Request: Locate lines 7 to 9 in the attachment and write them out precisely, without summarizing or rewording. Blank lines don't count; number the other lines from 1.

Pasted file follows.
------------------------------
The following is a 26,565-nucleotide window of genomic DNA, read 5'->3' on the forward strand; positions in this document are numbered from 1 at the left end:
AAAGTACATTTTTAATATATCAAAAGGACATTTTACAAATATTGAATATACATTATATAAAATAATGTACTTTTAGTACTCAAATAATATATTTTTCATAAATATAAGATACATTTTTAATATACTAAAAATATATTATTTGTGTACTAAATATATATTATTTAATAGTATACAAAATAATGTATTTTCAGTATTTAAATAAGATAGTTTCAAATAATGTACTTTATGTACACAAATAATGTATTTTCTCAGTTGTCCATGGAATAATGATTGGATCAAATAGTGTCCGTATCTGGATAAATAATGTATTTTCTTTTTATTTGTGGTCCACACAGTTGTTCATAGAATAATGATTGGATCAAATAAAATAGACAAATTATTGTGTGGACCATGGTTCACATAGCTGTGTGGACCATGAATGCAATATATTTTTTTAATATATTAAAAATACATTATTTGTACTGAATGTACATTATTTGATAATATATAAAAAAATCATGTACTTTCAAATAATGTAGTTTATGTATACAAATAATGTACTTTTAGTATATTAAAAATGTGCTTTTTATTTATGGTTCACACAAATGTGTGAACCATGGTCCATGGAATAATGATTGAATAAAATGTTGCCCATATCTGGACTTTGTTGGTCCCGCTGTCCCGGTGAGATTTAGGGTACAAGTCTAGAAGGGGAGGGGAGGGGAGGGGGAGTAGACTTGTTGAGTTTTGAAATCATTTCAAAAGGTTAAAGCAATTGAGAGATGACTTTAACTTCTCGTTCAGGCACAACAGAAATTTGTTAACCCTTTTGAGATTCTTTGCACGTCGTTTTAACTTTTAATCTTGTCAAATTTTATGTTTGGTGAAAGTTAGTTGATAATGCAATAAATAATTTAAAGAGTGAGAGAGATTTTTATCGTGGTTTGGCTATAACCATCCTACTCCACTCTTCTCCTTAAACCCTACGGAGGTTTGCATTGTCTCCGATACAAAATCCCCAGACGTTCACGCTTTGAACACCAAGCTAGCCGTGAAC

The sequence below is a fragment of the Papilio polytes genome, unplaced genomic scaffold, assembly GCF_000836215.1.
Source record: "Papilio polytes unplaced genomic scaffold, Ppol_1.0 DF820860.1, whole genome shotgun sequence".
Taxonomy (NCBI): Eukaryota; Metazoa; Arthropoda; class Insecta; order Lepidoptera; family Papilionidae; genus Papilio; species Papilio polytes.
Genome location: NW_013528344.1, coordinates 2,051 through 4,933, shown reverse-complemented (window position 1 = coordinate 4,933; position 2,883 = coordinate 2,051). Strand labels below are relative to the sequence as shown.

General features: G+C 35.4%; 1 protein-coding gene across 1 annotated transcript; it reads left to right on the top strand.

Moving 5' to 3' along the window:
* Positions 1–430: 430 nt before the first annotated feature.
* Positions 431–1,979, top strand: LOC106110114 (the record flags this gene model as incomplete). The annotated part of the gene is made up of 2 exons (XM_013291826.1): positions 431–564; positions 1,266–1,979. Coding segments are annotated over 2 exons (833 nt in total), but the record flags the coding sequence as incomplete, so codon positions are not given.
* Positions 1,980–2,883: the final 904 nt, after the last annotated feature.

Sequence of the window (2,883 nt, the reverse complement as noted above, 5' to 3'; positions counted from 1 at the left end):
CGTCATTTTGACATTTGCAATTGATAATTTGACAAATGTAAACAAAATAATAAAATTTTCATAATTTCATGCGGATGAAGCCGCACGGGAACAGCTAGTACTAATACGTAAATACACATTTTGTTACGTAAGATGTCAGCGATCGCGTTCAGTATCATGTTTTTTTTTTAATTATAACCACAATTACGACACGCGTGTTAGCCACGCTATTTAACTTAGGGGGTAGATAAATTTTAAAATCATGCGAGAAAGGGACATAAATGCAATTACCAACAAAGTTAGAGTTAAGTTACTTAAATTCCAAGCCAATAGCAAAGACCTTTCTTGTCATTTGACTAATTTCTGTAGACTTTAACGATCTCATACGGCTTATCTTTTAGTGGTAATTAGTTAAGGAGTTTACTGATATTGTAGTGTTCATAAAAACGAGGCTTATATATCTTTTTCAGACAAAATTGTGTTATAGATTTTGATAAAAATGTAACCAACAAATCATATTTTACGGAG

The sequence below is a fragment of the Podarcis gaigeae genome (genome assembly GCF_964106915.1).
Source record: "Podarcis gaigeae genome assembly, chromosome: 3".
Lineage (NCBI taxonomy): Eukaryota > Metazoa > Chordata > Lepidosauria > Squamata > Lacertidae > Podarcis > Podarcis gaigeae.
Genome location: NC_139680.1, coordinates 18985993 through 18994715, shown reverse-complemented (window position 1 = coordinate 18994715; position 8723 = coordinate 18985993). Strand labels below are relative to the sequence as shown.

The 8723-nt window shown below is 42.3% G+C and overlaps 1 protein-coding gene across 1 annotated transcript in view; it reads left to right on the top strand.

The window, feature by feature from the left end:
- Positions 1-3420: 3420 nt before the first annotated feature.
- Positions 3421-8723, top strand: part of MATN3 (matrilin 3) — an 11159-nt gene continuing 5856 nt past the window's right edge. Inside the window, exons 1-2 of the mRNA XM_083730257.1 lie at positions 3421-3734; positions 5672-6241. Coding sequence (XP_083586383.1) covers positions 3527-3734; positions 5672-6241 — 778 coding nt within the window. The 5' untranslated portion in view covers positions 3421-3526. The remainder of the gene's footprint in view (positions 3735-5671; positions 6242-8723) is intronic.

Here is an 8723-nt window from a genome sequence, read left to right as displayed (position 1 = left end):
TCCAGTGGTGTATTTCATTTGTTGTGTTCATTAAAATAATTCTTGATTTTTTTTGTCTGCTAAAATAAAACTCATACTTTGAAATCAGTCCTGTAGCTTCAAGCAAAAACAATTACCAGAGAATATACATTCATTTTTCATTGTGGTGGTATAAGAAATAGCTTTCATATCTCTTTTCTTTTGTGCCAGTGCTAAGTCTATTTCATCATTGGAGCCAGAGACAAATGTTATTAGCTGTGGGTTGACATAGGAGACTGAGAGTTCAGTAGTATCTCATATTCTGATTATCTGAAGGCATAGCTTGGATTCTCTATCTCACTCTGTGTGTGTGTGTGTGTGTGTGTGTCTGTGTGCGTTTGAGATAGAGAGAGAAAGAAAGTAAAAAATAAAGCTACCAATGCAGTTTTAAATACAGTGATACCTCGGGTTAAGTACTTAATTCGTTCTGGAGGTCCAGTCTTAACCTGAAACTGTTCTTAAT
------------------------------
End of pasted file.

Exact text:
General features: G+C 35.4%; 1 protein-coding gene across 1 annotated transcript; it reads left to right on the top strand.

Moving 5' to 3' along the window:
* Positions 1–430: 430 nt before the first annotated feature.